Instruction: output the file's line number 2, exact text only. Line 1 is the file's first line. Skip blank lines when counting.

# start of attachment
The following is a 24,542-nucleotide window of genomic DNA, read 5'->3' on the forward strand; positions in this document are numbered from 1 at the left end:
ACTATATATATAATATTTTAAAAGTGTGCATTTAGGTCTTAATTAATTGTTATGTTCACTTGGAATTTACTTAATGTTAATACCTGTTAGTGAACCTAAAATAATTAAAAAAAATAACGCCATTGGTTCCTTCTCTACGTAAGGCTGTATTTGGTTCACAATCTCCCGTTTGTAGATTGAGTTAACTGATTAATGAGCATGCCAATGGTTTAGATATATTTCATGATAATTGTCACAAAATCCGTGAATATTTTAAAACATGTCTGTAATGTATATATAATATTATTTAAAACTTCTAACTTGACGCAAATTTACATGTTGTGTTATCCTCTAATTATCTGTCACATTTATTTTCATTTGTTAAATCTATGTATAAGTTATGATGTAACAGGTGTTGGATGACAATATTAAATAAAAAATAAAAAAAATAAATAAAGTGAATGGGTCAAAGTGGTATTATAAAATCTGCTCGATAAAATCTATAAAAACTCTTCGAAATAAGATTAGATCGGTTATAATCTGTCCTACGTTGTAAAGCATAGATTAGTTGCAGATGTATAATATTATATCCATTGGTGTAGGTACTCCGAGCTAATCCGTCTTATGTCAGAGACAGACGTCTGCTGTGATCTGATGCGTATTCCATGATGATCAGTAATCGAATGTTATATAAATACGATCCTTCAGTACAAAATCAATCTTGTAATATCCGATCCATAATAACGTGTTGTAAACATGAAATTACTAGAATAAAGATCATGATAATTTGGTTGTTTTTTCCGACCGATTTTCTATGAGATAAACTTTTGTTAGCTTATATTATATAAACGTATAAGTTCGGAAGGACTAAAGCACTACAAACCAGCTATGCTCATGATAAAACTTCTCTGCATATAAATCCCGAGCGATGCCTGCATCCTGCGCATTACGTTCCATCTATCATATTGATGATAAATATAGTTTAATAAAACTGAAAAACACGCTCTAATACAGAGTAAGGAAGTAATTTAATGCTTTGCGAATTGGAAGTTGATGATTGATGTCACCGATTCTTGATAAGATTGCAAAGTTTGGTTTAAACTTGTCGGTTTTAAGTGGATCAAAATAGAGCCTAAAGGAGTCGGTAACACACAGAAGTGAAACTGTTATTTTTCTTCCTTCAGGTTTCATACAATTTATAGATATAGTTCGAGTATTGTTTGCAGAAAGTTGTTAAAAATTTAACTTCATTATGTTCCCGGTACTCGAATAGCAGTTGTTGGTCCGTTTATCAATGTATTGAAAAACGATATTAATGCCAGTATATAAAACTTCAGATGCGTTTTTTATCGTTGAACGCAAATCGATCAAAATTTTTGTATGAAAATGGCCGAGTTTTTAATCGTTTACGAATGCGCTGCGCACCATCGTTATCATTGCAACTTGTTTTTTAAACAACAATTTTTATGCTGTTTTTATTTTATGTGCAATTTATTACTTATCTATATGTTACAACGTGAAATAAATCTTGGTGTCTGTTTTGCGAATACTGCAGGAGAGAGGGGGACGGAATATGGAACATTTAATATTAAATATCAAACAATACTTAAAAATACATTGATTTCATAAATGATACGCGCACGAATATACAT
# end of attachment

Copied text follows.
ACTATATATATAATATTTTAAAAGTGTGCATTTAGGTCTTAATTAATTGTTATGTTCACTTGGAATTTACTTAATGTTAATACCTGTTAGTGAACCTAAAATAATTAAAAAAAATAACGCCATTGGTTCCTTCTCTACGTAAGGCTGTATTTGGTTCACAATCTCCCGTTTGTAGATTGAGTTAACTGATTAATGAGCATGCCAATGGTTTAGATATATTTCATGATAATTGTCACAAAATCCGTGAATATTTTAAAACATGTCTGTAATGTATATATAATATTATTTAAAACTTCTAACTTGACGCAAATTTACATGTTGTGTTATCCTCTAATTATCTGTCACATTTATTTTCATTTGTTAAATCTATGTATAAGTTATGATGTAACAGGTGTTGGATGACAATATTAAATAAAAAATAAAAAAAATAAATAAAGTGAATGGGTCAAAGTGGTATTATAAAATCTGCTCGATAAAATCTATAAAAACTCTTCGAAATAAGATTAGATCGGTTATAATCTGTCCTACGTTGTAAAGCATAGATTAGTTGCAGATGTATAATATTATATCCATTGGTGTAGGTACTCCGAGCTAATCCGTCTTATGTCAGAGACAGACGTCTGCTGTGATCTGATGCGTATTCCATGATGATCAGTAATCGAATGTTATATAAATACGATCCTTCAGTACAAAATCAATCTTGTAATATCCGATCCATAATAACGTGTTGTAAACATGAAATTACTAGAATAAAGATCATGATAATTTGGTTGTTTTTTCCGACCGATTTTCTATGAGATAAACTTTTGTTAGCTTATATTATATAAACGTATAAGTTCGGAAGGACTAAAGCACTACAAACCAGCTATGCTCATGATAAAACTTCTCTGCATATAAATCCCGAGCGATGCCTGCATCCTGCGCATTACGTTCCATCTATCATATTGATGATAAATATAGTTTAATAAAACTGAAAAACACGCTCTAATACAGAGTAAGGAAGTAATTTAATGCTTTGCGAATTGGAAGTTGATGATTGATGTCACCGATTCTTGATAAGATTGCAAAGTTTGGTTTAAACTTGTCGGTTTTAAGTGGATCAAAATAGAGCCTAAAGGAGTCGGTAACACACAGAAGTGAAACTGTTATTTTTCTTCCTTCAGGTTTCATACAATTTATAGATATAGTTCGAGTATTGTTTGCAGAAAGTTGTTAAAAATTTAACTTCATTATGTTCCCGGTACTCGAATAGCAGTTGTTGGTCCGTTTATCAATGTATTGAAAAACGATATTAATGCCAGTATATAAAACTTCAGATGCGTTTTTTATCGTTGAACGCAAATCGATCAAAATTTTTGTATGAAAATGGCCGAGTTTTTAATCGTTTACGAATGCGCTGCGCACCATCGTTATCATTGCAACTTGTTTTTTAAACAACAATTTTTATGCTGTTTTTATTTTATGTGCAATTTATTACTTATCTATATGTTACAACGTGAAATAAATCTTGGTGTCTGTTTTGCGAATACTGCAGGAGAGAGGGGGACGGAATATGGAACATTTAATATTAAATATCAAACAATACTTAAAAATACATTGATTTCATAAATGATACGCGCACGAATATACAT